Commercial Concrete sidewalk edmonton

How Long does Concrete Take to Set in Edmonton?

I was out for coffee with a buddy of mine that works for the city and we got talking about some of the different projects that they work on throughout the year.  Larger scale developments, curbs & sidewalks, you know, really interesting stuff!!  We talked about how it is always a point not to disrupt the public as much as possible, especially with sidewalks, etc.  As we discussed this, it made me think, when dealing with Concrete in Edmonton, how long does it actually take to fully cure?

Concrete is typically considered to be one of the most durable and attractive construction materials around, but were you aware that everything you do after pouring has just as much impact on its strength as the mixing process? In fact, the chemical reaction between cement and water that binds sand and gravel together to make concrete takes nearly 28 days to fully complete.  I was very surprised to find out that concrete never really stops curing. That’s right, throughout concrete’s lifespan, there are billions of cement particles within the mix and they constantly react with microscopic water bubbles which continue to form bonds indefinitely.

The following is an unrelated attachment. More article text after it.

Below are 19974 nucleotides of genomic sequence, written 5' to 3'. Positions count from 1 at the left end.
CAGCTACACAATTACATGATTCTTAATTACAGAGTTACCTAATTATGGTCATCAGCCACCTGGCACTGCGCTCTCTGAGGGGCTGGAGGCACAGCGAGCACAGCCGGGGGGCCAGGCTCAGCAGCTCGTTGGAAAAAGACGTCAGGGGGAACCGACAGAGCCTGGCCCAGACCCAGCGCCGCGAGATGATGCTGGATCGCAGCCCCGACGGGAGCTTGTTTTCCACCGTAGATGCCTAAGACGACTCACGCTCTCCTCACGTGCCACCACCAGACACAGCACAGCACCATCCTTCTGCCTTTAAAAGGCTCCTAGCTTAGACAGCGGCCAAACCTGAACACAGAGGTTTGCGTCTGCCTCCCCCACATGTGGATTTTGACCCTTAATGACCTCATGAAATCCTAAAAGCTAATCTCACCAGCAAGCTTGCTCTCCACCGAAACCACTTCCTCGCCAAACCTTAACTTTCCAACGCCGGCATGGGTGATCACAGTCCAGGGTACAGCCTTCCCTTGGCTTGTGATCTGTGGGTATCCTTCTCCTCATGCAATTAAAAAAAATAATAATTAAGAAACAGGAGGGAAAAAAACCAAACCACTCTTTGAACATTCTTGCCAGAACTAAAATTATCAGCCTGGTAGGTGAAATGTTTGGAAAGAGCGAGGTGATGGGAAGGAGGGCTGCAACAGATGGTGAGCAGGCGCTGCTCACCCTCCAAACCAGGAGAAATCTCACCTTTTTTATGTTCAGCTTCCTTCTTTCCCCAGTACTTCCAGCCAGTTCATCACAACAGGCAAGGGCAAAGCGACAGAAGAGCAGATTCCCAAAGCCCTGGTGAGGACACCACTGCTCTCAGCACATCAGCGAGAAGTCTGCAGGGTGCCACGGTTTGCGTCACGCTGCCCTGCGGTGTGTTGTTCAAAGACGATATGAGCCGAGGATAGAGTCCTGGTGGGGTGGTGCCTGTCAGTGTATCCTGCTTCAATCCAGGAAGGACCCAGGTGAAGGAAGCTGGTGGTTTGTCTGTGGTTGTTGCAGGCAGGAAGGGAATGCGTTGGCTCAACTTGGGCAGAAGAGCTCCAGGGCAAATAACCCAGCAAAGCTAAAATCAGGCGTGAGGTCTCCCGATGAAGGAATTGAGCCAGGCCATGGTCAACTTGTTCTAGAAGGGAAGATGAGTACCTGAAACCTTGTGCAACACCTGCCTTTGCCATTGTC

Now I think its fair to say that even with the curing process being an ongoing event, for practical purposes, and a timeframe shorter than infinity, here are some general rules of thumb when it comes to concrete curing.

Curing Times for Concrete:

When considering a more industrial concrete application, you can expect its full workable strength at around the 28-day mark. During this timeframe, which is known as hydration, you want to keep moisture in the concrete. Otherwise, water may evaporate too quickly from the surface (which can happen easily outdoors and in direct sun) which can weaken the finished product resulting in stresses and cracking.

During this 28-day period, there are different levels of strength to consider. After about 7 days of curing, the concrete will have reached approximately 70% strength. If you are laying concrete in a residential area, like the driveway or patio, it should be reasonably set within 24-48 hours.  What this means is that your child or pet (or maybe your spouse!!) won’t leave their footprints in the concrete but it does not mean the concrete is ready to be driven over by heavy vehicles. This should be avoided until at least the 28-day period.

Factors that Affect Concrete Setting:

It is important to control the moisture content as well as the temperature of the new concrete for the first several days through curing process. Giving your new concrete some extra attention during this period can increase the structural integrity of the concrete and make it more resistant to future cracking. To ensure the best results, we have put together a “Do’s” and “Don’ts” list for concrete-curing practices.

DO spray new concrete with water.